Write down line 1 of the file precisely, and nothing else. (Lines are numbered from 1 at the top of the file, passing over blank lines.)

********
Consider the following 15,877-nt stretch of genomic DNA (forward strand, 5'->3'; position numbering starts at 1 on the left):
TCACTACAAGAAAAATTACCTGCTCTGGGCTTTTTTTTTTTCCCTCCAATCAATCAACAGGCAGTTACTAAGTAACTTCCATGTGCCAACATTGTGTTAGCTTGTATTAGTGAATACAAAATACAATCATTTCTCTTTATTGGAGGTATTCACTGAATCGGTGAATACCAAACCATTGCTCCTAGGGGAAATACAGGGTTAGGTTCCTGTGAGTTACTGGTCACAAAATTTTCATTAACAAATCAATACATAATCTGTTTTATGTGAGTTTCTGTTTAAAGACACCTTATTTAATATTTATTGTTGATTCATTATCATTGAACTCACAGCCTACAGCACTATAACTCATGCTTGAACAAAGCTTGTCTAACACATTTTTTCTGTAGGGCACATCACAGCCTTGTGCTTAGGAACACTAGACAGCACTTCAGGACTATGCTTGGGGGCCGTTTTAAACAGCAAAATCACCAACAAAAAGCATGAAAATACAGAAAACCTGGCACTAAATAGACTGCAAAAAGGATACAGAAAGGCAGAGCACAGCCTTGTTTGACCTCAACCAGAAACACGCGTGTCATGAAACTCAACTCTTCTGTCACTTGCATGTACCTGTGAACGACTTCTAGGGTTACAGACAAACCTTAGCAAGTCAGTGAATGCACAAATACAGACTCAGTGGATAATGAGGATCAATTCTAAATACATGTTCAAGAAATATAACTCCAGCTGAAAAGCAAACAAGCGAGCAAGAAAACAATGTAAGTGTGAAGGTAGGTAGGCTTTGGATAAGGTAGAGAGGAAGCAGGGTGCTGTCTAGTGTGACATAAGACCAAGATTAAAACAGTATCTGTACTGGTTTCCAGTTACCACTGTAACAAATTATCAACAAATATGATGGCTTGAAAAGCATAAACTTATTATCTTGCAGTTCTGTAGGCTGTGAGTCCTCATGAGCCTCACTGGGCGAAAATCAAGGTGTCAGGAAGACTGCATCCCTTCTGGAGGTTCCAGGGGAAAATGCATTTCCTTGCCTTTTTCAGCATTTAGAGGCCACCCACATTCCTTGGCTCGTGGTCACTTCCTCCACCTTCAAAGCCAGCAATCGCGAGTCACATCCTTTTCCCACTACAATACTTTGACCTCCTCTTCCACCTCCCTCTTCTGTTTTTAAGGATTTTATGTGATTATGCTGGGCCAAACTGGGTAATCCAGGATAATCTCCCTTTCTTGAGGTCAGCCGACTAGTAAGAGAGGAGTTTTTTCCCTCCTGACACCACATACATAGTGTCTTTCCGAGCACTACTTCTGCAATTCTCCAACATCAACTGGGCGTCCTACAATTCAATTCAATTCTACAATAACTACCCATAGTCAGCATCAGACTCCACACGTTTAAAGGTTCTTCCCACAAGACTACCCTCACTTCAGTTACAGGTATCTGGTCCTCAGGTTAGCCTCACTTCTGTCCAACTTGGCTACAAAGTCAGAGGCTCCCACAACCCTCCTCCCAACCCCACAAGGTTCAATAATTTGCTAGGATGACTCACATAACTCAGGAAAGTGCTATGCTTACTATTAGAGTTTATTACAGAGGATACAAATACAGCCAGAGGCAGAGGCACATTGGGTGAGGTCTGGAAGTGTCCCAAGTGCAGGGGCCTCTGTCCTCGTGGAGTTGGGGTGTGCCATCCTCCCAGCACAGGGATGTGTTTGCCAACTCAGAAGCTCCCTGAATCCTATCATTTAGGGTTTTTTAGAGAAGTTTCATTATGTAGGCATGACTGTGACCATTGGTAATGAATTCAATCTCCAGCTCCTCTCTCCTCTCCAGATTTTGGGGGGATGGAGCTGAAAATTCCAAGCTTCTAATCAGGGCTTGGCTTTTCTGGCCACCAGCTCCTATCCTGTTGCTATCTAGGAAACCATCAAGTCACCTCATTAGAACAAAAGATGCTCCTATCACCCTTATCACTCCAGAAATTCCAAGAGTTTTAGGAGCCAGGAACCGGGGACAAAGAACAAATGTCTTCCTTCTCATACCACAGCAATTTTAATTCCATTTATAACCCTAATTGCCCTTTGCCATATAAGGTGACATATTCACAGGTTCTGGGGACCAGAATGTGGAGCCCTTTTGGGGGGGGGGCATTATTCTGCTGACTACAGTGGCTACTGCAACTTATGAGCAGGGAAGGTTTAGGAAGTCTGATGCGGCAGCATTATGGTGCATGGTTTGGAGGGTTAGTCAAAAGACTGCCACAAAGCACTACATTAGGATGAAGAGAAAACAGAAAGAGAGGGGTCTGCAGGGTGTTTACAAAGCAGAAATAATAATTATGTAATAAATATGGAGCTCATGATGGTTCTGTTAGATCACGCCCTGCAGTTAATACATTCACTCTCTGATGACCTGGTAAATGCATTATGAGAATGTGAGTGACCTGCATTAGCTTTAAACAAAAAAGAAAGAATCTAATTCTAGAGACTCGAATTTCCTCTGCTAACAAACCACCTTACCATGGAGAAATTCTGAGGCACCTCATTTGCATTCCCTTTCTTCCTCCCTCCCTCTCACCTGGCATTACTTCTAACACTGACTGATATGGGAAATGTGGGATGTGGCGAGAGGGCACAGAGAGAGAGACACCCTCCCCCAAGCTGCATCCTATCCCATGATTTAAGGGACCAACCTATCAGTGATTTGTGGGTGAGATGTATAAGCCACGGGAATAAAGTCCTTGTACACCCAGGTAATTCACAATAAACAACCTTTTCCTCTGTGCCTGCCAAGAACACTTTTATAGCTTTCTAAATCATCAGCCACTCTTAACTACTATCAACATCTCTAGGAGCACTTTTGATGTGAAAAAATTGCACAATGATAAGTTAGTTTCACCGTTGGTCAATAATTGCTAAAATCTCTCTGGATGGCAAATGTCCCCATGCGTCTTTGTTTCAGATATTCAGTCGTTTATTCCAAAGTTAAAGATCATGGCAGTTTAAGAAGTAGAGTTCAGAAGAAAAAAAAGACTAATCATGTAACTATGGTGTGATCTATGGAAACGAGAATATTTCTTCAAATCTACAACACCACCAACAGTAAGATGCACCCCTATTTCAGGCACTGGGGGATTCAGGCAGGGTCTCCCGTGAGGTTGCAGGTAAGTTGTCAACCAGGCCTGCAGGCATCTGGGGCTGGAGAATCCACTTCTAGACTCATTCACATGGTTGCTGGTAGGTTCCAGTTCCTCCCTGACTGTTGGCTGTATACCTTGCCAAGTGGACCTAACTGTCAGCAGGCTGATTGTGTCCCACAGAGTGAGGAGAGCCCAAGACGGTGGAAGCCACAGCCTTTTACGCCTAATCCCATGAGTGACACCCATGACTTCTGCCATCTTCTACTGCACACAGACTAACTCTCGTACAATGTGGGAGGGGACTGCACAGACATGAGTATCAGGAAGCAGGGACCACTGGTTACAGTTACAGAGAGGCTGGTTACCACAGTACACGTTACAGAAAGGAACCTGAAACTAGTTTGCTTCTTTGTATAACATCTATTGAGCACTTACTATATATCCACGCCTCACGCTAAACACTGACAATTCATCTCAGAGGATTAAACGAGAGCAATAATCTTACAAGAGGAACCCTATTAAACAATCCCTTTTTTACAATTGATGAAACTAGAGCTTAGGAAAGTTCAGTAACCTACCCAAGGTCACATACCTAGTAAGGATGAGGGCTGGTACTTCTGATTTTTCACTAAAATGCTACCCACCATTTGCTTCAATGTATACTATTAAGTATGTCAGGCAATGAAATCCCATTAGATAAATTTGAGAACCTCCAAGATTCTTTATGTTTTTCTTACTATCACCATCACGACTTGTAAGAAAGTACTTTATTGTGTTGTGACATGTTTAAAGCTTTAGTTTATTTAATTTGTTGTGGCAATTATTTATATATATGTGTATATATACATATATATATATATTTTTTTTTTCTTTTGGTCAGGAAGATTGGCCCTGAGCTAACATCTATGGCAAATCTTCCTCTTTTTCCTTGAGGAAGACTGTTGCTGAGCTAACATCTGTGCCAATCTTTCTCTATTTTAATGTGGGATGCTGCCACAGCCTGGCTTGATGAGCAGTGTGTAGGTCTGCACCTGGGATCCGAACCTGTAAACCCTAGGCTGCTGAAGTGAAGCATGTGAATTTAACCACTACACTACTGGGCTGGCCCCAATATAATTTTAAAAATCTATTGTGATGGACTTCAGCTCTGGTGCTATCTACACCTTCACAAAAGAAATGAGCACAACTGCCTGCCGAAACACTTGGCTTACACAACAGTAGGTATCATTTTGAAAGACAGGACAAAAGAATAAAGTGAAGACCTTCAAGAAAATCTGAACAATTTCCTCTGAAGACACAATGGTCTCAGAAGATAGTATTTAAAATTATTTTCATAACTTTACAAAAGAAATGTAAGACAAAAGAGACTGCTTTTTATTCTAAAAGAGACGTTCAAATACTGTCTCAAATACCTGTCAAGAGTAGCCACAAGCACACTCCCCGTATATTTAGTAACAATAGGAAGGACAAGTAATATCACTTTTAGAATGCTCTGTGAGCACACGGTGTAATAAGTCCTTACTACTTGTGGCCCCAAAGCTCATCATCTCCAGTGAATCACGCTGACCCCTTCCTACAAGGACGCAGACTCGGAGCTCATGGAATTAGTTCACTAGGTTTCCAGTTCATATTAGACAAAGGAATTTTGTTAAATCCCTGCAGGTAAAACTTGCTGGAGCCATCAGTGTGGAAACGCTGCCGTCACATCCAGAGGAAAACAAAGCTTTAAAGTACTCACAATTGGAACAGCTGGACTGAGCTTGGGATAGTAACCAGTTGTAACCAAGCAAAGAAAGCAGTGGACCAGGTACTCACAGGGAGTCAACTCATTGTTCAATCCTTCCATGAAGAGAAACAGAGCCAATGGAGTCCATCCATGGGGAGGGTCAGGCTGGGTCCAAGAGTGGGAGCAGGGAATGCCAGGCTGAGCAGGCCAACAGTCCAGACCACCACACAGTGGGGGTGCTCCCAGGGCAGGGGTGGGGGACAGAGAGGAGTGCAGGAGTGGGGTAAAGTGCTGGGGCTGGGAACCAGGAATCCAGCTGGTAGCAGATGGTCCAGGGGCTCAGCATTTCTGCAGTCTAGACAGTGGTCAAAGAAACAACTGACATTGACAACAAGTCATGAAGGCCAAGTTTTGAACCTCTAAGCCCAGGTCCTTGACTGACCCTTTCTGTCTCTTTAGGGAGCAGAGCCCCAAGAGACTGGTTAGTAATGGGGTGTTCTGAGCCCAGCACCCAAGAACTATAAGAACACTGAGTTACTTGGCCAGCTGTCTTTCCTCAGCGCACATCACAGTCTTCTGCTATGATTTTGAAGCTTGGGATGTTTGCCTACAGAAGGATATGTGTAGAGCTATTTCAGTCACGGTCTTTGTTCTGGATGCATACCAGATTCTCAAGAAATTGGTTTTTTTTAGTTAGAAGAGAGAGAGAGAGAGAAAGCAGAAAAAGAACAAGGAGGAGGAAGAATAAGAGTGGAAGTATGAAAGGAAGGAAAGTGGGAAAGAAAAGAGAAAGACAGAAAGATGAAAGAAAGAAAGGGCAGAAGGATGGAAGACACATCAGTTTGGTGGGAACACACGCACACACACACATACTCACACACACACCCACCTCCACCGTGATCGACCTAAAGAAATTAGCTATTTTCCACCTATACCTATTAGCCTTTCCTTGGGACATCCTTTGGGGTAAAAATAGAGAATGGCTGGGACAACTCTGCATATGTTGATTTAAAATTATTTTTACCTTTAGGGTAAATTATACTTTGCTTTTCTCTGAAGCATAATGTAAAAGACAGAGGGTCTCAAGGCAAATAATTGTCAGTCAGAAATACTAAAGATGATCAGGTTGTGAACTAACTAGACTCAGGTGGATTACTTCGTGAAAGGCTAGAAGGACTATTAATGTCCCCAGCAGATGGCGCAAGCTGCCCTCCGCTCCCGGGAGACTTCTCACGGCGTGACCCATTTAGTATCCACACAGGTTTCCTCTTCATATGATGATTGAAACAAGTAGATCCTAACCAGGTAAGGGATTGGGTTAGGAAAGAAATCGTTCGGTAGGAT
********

Consider the following 15,877-nt stretch of genomic DNA (forward strand, 5'->3'; position numbering starts at 1 on the left):